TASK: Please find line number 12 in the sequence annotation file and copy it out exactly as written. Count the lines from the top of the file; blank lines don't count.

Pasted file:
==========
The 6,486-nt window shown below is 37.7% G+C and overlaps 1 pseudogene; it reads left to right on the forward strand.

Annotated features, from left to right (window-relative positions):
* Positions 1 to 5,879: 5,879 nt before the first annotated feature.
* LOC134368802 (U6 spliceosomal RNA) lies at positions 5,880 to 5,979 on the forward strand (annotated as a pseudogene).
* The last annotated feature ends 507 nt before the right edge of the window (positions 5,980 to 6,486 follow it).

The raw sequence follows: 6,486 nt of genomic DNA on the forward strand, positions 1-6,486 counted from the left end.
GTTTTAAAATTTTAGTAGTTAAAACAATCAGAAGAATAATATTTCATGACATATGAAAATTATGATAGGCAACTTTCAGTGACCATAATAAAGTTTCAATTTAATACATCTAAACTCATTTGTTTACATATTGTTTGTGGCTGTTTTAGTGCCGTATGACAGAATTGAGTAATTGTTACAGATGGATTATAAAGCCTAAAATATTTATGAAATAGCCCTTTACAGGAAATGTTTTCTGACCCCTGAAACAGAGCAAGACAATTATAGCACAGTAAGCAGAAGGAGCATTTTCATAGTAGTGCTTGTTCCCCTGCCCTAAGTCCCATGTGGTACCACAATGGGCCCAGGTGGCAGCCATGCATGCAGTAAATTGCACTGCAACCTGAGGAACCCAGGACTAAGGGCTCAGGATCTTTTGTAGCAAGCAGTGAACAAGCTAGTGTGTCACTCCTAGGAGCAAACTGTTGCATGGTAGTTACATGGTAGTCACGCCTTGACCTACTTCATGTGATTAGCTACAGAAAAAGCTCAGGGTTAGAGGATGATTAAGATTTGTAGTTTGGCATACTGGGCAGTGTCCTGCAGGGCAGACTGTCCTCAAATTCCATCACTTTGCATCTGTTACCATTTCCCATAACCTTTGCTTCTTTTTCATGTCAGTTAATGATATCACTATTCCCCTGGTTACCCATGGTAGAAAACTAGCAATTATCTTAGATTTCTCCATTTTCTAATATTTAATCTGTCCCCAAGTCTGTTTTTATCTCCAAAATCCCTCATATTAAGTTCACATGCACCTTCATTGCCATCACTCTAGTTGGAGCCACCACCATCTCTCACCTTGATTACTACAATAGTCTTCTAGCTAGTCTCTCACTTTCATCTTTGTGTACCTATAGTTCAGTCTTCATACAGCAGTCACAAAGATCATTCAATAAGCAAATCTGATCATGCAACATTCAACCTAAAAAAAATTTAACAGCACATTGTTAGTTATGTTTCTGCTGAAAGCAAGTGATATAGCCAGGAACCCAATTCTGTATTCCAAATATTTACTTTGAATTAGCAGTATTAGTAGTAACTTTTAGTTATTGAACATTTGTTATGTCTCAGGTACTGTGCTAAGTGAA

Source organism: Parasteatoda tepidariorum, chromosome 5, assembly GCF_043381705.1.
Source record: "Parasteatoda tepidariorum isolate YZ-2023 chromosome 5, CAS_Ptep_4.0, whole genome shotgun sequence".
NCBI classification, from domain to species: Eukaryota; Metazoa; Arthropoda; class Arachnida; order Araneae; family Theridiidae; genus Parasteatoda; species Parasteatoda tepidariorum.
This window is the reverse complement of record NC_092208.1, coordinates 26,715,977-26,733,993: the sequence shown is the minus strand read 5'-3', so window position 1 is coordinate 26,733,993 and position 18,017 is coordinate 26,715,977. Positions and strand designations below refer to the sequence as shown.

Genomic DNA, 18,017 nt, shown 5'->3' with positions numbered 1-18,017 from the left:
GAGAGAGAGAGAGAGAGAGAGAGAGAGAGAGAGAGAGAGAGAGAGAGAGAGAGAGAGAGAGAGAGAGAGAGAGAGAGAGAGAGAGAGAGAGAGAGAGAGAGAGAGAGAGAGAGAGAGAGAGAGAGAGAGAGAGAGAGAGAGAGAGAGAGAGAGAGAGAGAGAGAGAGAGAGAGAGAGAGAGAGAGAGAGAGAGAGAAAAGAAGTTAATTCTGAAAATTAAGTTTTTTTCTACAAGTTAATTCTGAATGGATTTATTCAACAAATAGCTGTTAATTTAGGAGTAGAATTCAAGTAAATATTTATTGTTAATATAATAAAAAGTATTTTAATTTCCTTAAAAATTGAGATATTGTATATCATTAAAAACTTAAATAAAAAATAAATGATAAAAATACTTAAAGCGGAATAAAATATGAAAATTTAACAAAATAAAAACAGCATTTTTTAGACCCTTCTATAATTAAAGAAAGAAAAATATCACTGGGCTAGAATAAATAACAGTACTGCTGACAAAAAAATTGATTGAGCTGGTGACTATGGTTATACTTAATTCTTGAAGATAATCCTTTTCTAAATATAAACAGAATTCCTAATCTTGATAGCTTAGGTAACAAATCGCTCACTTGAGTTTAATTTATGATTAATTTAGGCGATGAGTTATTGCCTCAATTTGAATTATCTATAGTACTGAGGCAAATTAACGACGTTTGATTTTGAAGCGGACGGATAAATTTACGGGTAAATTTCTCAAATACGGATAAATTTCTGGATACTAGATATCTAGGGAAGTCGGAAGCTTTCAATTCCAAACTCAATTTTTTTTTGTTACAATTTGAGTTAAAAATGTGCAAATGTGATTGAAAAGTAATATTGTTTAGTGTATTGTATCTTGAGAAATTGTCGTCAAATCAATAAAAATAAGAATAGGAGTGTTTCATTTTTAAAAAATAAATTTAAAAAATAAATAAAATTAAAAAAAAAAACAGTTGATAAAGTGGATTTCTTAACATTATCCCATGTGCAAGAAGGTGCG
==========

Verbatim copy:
Genomic DNA, 18,017 nt, shown 5'->3' with positions numbered 1-18,017 from the left: